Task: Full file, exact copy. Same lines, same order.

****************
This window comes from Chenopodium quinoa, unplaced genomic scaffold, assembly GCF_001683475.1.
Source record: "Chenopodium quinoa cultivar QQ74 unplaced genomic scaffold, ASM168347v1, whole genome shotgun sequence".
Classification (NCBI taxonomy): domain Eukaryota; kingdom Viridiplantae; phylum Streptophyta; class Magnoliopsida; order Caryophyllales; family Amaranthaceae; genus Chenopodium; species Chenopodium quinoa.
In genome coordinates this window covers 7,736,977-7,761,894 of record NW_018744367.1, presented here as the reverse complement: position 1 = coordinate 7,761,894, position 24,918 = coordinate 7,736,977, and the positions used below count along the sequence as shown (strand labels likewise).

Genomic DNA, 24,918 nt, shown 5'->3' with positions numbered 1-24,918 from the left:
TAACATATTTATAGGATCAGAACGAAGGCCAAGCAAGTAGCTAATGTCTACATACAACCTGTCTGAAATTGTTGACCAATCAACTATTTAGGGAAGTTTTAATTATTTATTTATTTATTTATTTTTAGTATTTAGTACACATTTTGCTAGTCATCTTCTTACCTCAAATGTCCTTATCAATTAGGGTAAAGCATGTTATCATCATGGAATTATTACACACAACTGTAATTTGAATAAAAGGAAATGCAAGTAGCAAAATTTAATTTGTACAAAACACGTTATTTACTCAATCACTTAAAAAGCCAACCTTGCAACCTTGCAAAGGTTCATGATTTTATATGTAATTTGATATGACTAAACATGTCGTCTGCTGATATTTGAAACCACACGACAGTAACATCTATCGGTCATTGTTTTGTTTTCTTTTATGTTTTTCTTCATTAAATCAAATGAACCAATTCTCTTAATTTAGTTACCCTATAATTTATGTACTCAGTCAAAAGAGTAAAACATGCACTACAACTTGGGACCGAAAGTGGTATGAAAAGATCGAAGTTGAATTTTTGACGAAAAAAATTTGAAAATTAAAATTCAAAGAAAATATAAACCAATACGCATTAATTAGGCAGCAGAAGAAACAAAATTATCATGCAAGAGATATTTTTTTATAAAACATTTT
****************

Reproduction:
This window comes from Chenopodium quinoa, unplaced genomic scaffold, assembly GCF_001683475.1.
Source record: "Chenopodium quinoa cultivar QQ74 unplaced genomic scaffold, ASM168347v1, whole genome shotgun sequence".
Classification (NCBI taxonomy): domain Eukaryota; kingdom Viridiplantae; phylum Streptophyta; class Magnoliopsida; order Caryophyllales; family Amaranthaceae; genus Chenopodium; species Chenopodium quinoa.
In genome coordinates this window covers 7,736,977-7,761,894 of record NW_018744367.1, presented here as the reverse complement: position 1 = coordinate 7,761,894, position 24,918 = coordinate 7,736,977, and the positions used below count along the sequence as shown (strand labels likewise).

Genomic DNA, 24,918 nt, shown 5'->3' with positions numbered 1-24,918 from the left:
TAACATATTTATAGGATCAGAACGAAGGCCAAGCAAGTAGCTAATGTCTACATACAACCTGTCTGAAATTGTTGACCAATCAACTATTTAGGGAAGTTTTAATTATTTATTTATTTATTTATTTTTAGTATTTAGTACACATTTTGCTAGTCATCTTCTTACCTCAAATGTCCTTATCAATTAGGGTAAAGCATGTTATCATCATGGAATTATTACACACAACTGTAATTTGAATAAAAGGAAATGCAAGTAGCAAAATTTAATTTGTACAAAACACGTTATTTACTCAATCACTTAAAAAGCCAACCTTGCAACCTTGCAAAGGTTCATGATTTTATATGTAATTTGATATGACTAAACATGTCGTCTGCTGATATTTGAAACCACACGACAGTAACATCTATCGGTCATTGTTTTGTTTTCTTTTATGTTTTTCTTCATTAAATCAAATGAACCAATTCTCTTAATTTAGTTACCCTATAATTTATGTACTCAGTCAAAAGAGTAAAACATGCACTACAACTTGGGACCGAAAGTGGTATGAAAAGATCGAAGTTGAATTTTTGACGAAAAAAATTTGAAAATTAAAATTCAAAGAAAATATAAACCAATACGCATTAATTAGGCAGCAGAAGAAACAAAATTATCATGCAAGAGATATTTTTTTATAAAACATTTT